Saturday, December 19, 2015

Ohio Bed and Breakfast Christmas Cookie Tour of Inns

The Millersburg, Ohio Barn Inn Bed and Breakfast, with halls decked out for the holidays, was one of twelve properties showcasing a "Hand-Crafted, Heart-Felt Christmas" in the 8th Annual Christmas Cookie Tour of Inns.  Approximately 1,250 guests enjoyed the charity benefit, two-day event December 12 and 13, 2015.  Guests traveled from inn to inn sampling tasty treats, sipping beverages, and of course, picking up their packaged cookie at each stop. Live music at several locations added holiday cheer and give a reason to pause and enjoy the moment.

Barn Inn Bed and Breakfast Cookie Tour
This year's "Hand-Crafted, Heart-Felt" themed tour reflects the newly adopted marketing logo and brand tagline of Holmes County.  That tagline is reflective of the many crafts and products made in Holmes County along and the love and passion in our community.  A repurposed, upcycled, or a DIY inspiration was featured at each location.

Want to be creative?  This is very exciting!  You can get patterns and tutorials for all of the tour's featured inspirations. The Barn Inn's Poinsettia Pillow instructions and pattern is on this link.
Poinsettia Pillow

The twelve inns showcased were the Barn Inn Bed and Breakfast, Berlin Grande, Berlin Resort, Carlisle Country Inn of Berlin, Carlisle Inn of Sugarcreek, Carlisle Inn of Walnut Creek, Comfort Suites of Berlin, Guggisberg Swiss Inn, Miller Manor, Stone Cottage Inn, Victorian Suite, and the Wallhouse Hotel. The tour is a collaboration of member properties of the Amish Country Lodging Council and helps partners to showcase in a way that we could not do alone.  It's a lot of work for all of the properties involved, but it is fun and festive, and in the end, charities and all of us are blessed.  This year's tour will take our eight year charity donations over the $100,000 mark.

Christmas Cookie Tour of Inns

We again appreciate Jubilate for providing music, which resonated to the soaring 33 feet high rafters of the inn. This year the Barn Inn's cookie was a cut out in the shape of Ohio.  It was a labor intensive job, but volunteers came and helped get the job done.  We have stainless steel Ohio shaped cookie cutters for sale for only $4.95 each.  The cutters were made for us by a local Amish man.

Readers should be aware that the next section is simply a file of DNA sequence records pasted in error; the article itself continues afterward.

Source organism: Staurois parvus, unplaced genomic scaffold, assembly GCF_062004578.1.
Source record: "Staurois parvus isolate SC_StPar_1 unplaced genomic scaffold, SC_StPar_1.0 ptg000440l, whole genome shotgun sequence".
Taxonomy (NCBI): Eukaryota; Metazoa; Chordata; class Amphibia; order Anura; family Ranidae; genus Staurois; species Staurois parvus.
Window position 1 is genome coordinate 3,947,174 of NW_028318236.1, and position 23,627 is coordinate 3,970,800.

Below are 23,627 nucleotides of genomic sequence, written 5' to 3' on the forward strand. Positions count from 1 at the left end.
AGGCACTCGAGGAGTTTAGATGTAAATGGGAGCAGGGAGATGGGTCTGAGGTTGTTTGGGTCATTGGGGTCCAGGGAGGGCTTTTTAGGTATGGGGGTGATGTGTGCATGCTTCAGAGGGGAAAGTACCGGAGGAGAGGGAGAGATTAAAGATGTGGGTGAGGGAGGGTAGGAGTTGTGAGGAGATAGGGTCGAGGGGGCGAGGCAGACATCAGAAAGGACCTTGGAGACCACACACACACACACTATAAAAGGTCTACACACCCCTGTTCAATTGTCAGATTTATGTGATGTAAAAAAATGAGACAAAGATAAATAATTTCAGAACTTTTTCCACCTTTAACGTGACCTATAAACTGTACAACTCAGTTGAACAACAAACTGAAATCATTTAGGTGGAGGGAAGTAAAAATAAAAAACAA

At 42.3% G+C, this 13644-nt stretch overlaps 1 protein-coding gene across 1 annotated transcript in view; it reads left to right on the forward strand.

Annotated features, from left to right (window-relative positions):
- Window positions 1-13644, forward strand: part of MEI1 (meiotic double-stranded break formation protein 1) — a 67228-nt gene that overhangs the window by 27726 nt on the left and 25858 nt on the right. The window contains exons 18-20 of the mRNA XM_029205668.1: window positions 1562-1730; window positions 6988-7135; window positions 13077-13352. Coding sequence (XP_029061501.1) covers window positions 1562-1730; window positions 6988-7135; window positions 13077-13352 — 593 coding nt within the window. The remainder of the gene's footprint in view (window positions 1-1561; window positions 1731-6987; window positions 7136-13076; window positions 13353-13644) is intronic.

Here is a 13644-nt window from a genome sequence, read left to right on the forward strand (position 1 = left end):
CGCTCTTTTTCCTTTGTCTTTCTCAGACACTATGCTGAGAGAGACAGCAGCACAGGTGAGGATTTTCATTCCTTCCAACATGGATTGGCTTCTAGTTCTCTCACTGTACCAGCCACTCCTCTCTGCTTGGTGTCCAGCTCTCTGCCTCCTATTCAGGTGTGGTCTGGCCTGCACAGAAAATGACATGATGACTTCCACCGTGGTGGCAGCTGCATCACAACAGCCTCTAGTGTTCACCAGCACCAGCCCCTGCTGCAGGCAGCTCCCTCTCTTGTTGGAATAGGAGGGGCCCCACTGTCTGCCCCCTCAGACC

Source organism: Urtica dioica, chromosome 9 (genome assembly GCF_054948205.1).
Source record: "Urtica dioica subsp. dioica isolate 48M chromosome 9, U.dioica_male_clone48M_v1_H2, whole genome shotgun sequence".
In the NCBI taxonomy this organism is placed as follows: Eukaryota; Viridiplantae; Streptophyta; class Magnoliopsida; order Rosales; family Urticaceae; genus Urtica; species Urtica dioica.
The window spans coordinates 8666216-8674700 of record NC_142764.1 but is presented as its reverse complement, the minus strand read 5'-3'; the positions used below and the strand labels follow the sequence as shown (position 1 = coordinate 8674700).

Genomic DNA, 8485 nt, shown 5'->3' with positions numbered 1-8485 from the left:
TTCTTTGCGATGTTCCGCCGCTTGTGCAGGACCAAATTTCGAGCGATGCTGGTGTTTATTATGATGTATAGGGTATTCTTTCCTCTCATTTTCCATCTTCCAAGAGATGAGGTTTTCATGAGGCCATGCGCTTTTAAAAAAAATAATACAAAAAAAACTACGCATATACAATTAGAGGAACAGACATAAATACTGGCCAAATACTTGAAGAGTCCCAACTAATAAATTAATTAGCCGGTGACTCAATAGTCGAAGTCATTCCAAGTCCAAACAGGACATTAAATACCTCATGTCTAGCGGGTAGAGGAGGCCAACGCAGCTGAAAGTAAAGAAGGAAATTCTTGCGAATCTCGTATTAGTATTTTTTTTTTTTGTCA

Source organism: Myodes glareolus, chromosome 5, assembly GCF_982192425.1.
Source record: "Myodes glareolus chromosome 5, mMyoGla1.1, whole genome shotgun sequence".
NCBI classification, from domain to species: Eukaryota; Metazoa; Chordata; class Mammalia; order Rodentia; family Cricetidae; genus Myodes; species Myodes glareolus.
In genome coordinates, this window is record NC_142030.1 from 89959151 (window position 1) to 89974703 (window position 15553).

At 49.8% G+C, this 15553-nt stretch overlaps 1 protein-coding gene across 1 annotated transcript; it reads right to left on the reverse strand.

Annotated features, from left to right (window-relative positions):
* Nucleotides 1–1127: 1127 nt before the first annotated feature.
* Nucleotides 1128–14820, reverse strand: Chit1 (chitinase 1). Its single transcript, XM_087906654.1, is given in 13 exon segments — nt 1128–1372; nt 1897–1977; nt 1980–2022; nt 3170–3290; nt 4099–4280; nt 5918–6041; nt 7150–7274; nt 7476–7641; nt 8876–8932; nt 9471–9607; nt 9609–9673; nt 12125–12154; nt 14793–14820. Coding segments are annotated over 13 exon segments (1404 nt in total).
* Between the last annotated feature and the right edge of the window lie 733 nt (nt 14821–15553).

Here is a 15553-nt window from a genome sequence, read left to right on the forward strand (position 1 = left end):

To make my Ohio-shaped cookies, I first piped around the perimeter with royal icing, then allowed that to dry.  Next I filled the surface of the cookie with color-flow.  That had to dry overnight.  I applied frosting sheet decals that I printed with a printer with food color ink.  (You have to use a printer that has never used regular ink).  With making 1,400 cookies it was more cost effective for me to purchase a printer and make my own cookie images.  In most cases you could go on line to one of
the many companies out there and order your images.  Images printed on icing sheets will offer more clarity than those printed on rice paper or wafer paper. (Rice paper or wafer paper are used interchangeably and, for the most part, mean the same thing).

See the Holmes County edition of The Bargain Hunter for an excellent article on this year's tour.
Submitted by Loretta Coblentz
December 19, 2015

Monday, October 26, 2015

Wool felt Wreath Berry Pillow

Since I am in charge of all things beautiful at the Millersburg, Ohio, Barn Inn Bed and Breakfast, I designed this white wool felt wreath berry pillow to beautify my inn for the holidays.

Instructions and Supplies:
 16" Pillow form
1/2 yard foundation fabric
1/8 yard white wool felt
Remnant cotton fabric for berries
Embroidery floss, tan or desired color for leaf veins

Cut two pieces of foundation fabric 16 1/2" square.  If you chose fabric that unravels, zig zag the edges before beginning.

Make a leaf pattern measuring 3" x 1 1/4".  From the wool felt fabric cut at least 50 wool leaves.  I used 51 on my pillow.

Leaf and Berry Template Images

Find the center of your 16 1/2" foundation fabric.  With a chalk or water soluble pen, draw a circle approximately 8 1/4" in diameter to serve as a base line for applying your leaves. Now you're ready to have fun.  Experiment with the design.  With the base of the leaf tip touching the circle, position the leaves pointed toward the center and continue laying the leaves out to get an idea of how to sew them.  Don't worry about the background showing through between leaves.  That will simply give a more natural look.  Remember too, that you will be adding berries in a later step and you can place berries in gaping areas.

You may wish to use straight pins to pin the inner circle leaves. With two strands of embroidery floss of your choice, stitch leaves in place by uniformly stitching a vein line from the base of the leaf toward the tip.  Stitches should be approximately 1/8 inch in length.  Stitch about 2 inches from the bottom of the leaf.  Allow the top 1 inch free.

 After applying the inner circle of leaves, apply leaves to the outside of the ring and in the middle as is visually pleasing to you.  After the leaves are all placed, you are ready to make and attach your berries.

Special note:  I purchased my wool felt at Zinck's Fabric in Berlin, Ohio, for the fantastic price of only $3.99 per yard.  Mr. Zinck buy warehouse lots and offers fabric at exceptional prices.

As shown in a photo above, I used a quarter as a template for the berry.  Cut on the pencil line.  With double strands of matching thread, sew a drawstring gathering line just inside the circle edge.  Draw it up and put a small "poof" of batting into the little berry circle.  I like to pack it in with the tip of a pencil.  This will allow you to draw it tight.  Knot off, but don't cut the thread.  You can now attach it to your wreath.  You're the designer here, so make and apply the number of berries as you like.